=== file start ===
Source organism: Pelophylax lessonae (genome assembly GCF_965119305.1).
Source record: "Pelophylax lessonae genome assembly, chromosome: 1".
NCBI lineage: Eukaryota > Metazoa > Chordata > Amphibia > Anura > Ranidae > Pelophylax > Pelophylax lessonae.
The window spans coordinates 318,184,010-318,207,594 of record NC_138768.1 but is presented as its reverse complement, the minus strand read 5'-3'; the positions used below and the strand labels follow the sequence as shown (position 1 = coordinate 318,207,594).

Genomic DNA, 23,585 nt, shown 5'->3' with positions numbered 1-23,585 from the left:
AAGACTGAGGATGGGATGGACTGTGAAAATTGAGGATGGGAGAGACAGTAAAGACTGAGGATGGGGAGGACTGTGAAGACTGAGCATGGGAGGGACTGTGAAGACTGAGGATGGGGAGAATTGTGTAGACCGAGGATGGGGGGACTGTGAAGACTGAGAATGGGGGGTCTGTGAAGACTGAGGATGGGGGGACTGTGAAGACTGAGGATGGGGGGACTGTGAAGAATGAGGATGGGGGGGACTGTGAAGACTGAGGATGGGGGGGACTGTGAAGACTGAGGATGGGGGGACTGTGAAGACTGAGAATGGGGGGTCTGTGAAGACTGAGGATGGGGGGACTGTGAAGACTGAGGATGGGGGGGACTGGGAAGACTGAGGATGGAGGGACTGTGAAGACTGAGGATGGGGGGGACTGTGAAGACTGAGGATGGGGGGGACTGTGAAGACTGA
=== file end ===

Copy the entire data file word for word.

Source organism: Pelophylax lessonae (genome assembly GCF_965119305.1).
Source record: "Pelophylax lessonae genome assembly, chromosome: 1".
NCBI lineage: Eukaryota > Metazoa > Chordata > Amphibia > Anura > Ranidae > Pelophylax > Pelophylax lessonae.
The window spans coordinates 318,184,010-318,207,594 of record NC_138768.1 but is presented as its reverse complement, the minus strand read 5'-3'; the positions used below and the strand labels follow the sequence as shown (position 1 = coordinate 318,207,594).

Genomic DNA, 23,585 nt, shown 5'->3' with positions numbered 1-23,585 from the left:
AAGACTGAGGATGGGATGGACTGTGAAAATTGAGGATGGGAGAGACAGTAAAGACTGAGGATGGGGAGGACTGTGAAGACTGAGCATGGGAGGGACTGTGAAGACTGAGGATGGGGAGAATTGTGTAGACCGAGGATGGGGGGACTGTGAAGACTGAGAATGGGGGGTCTGTGAAGACTGAGGATGGGGGGACTGTGAAGACTGAGGATGGGGGGACTGTGAAGAATGAGGATGGGGGGGACTGTGAAGACTGAGGATGGGGGGGACTGTGAAGACTGAGGATGGGGGGACTGTGAAGACTGAGAATGGGGGGTCTGTGAAGACTGAGGATGGGGGGACTGTGAAGACTGAGGATGGGGGGGACTGGGAAGACTGAGGATGGAGGGACTGTGAAGACTGAGGATGGGGGGGACTGTGAAGACTGAGGATGGGGGGGACTGTGAAGACTGA